Nonetheless, OSS did eventually develop a capable counterintelligence apparatus of its own overseas and utilizing military, diplomatic and non-official cover, began to build a world-wide clandestine capability.
At its peak OSS employed almost 13,000 people, 35% of whom were women. Two-thirds of its ranks were comprised of US Army and Army Air Forces personnel. Civilians made up another quarter, the rest were from the Navy, Marines, or Coast Guard. Nearly 7,500 OSS employees, men and women, served overseas.
There was never an expectation that the OSS would continue to operate after the war despite Donovan’s insistence on the necessity of a peacetime intelligence Agency. President Truman took office and in late August 1945, he ordered that OSS be dismantled.
Donovan had just ten days to disassemble his agency. The Research & Analysis Branch moved to the State Department. Donovan’s Deputy was asked to stay on and help preserve the Counterintelligence Branch and the Secret Intelligence Branch, both now under the War Department in a new office dubbed the Strategic Services Unit (SSU). Donovan was not asked to stay on. On October 1, 1945, the OSS closed its doors.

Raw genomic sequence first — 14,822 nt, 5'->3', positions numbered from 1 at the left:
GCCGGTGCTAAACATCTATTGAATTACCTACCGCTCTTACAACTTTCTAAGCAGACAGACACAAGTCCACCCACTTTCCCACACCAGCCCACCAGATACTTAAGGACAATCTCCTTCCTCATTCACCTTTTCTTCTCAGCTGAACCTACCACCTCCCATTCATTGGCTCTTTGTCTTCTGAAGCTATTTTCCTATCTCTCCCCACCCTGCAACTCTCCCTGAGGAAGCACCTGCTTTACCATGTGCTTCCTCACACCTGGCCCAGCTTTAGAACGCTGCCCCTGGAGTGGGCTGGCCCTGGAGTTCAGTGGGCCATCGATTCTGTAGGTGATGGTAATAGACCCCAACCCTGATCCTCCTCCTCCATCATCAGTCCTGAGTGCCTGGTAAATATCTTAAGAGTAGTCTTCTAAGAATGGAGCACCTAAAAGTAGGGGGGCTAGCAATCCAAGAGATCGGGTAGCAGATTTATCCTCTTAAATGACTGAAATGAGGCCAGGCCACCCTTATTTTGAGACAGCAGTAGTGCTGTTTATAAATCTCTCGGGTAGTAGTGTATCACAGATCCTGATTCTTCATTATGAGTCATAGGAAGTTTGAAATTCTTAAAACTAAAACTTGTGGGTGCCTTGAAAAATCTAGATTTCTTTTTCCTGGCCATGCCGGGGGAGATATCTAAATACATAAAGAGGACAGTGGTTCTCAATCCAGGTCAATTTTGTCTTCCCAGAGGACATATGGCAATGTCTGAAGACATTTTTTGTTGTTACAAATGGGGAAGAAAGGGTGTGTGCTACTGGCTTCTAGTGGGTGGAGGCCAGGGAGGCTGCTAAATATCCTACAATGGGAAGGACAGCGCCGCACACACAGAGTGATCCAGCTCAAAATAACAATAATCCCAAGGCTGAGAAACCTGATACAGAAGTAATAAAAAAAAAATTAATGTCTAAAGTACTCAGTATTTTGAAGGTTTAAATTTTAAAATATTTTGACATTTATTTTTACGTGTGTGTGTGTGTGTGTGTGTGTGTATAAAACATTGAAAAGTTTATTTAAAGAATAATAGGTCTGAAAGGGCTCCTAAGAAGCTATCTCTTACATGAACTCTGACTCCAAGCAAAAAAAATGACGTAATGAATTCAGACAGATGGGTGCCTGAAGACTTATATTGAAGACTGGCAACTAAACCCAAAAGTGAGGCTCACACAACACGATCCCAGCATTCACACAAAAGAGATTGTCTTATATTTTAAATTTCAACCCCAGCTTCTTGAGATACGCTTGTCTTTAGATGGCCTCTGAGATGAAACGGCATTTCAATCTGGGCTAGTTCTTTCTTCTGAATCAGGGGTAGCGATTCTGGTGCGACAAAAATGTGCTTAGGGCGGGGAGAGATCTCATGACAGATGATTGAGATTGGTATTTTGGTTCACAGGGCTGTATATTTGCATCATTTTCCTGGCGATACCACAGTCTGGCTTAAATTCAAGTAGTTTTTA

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Strategic Services Unit (SSU)
Established 1 October 1945, Duration: 1 year, 5 months
SSU temporarily took over the former OSS posts in London, Paris, Rome, Vienna, Cairo, Chungking, Calcutta, New Delhi, and Rangoon, as well as various smaller posts until a more permanent solution could be put in place.
In January 1946, a new National Intelligence Authority was established along with a small Central Intelligence Group (CIG). In the spring of 1946 the President and Congress decided to give SSU’s duties, responsibilities, personnel, overseas field stations, communications and logistical capabilities to CIG. The decision to do this was based exclusively on the challenge of producing coordinated intelligence assessments.